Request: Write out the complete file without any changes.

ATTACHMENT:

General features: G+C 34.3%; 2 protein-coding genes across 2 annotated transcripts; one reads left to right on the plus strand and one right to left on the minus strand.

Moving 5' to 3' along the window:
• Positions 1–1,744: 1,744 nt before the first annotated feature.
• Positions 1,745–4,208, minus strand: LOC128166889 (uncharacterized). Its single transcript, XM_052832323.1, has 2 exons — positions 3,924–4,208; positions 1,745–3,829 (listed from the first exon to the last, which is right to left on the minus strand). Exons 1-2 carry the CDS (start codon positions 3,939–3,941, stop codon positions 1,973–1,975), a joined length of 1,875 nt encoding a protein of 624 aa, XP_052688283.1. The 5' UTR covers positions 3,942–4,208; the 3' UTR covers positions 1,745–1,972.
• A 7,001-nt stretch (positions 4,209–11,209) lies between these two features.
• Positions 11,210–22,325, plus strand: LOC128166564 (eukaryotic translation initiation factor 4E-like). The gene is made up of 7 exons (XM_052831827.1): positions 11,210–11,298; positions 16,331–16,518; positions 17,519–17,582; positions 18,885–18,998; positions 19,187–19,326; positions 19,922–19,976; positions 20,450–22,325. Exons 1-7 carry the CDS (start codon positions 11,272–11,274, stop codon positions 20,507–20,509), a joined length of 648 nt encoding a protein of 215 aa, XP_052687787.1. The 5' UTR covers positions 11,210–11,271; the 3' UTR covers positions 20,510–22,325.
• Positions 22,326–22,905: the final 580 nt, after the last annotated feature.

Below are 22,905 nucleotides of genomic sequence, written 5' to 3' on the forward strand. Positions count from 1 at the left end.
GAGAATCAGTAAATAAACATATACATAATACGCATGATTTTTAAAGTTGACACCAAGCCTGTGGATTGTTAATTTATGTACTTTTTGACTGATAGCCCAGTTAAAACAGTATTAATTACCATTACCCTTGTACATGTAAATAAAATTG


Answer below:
General features: G+C 34.3%; 2 protein-coding genes across 2 annotated transcripts; one reads left to right on the plus strand and one right to left on the minus strand.

Moving 5' to 3' along the window:
• Positions 1–1,744: 1,744 nt before the first annotated feature.
• Positions 1,745–4,208, minus strand: LOC128166889 (uncharacterized). Its single transcript, XM_052832323.1, has 2 exons — positions 3,924–4,208; positions 1,745–3,829 (listed from the first exon to the last, which is right to left on the minus strand). Exons 1-2 carry the CDS (start codon positions 3,939–3,941, stop codon positions 1,973–1,975), a joined length of 1,875 nt encoding a protein of 624 aa, XP_052688283.1. The 5' UTR covers positions 3,942–4,208; the 3' UTR covers positions 1,745–1,972.
• A 7,001-nt stretch (positions 4,209–11,209) lies between these two features.
• Positions 11,210–22,325, plus strand: LOC128166564 (eukaryotic translation initiation factor 4E-like). The gene is made up of 7 exons (XM_052831827.1): positions 11,210–11,298; positions 16,331–16,518; positions 17,519–17,582; positions 18,885–18,998; positions 19,187–19,326; positions 19,922–19,976; positions 20,450–22,325. Exons 1-7 carry the CDS (start codon positions 11,272–11,274, stop codon positions 20,507–20,509), a joined length of 648 nt encoding a protein of 215 aa, XP_052687787.1. The 5' UTR covers positions 11,210–11,271; the 3' UTR covers positions 20,510–22,325.
• Positions 22,326–22,905: the final 580 nt, after the last annotated feature.

Below are 22,905 nucleotides of genomic sequence, written 5' to 3' on the forward strand. Positions count from 1 at the left end.
GAGAATCAGTAAATAAACATATACATAATACGCATGATTTTTAAAGTTGACACCAAGCCTGTGGATTGTTAATTTATGTACTTTTTGACTGATAGCCCAGTTAAAACAGTATTAATTACCATTACCCTTGTACATGTAAATAAAATTG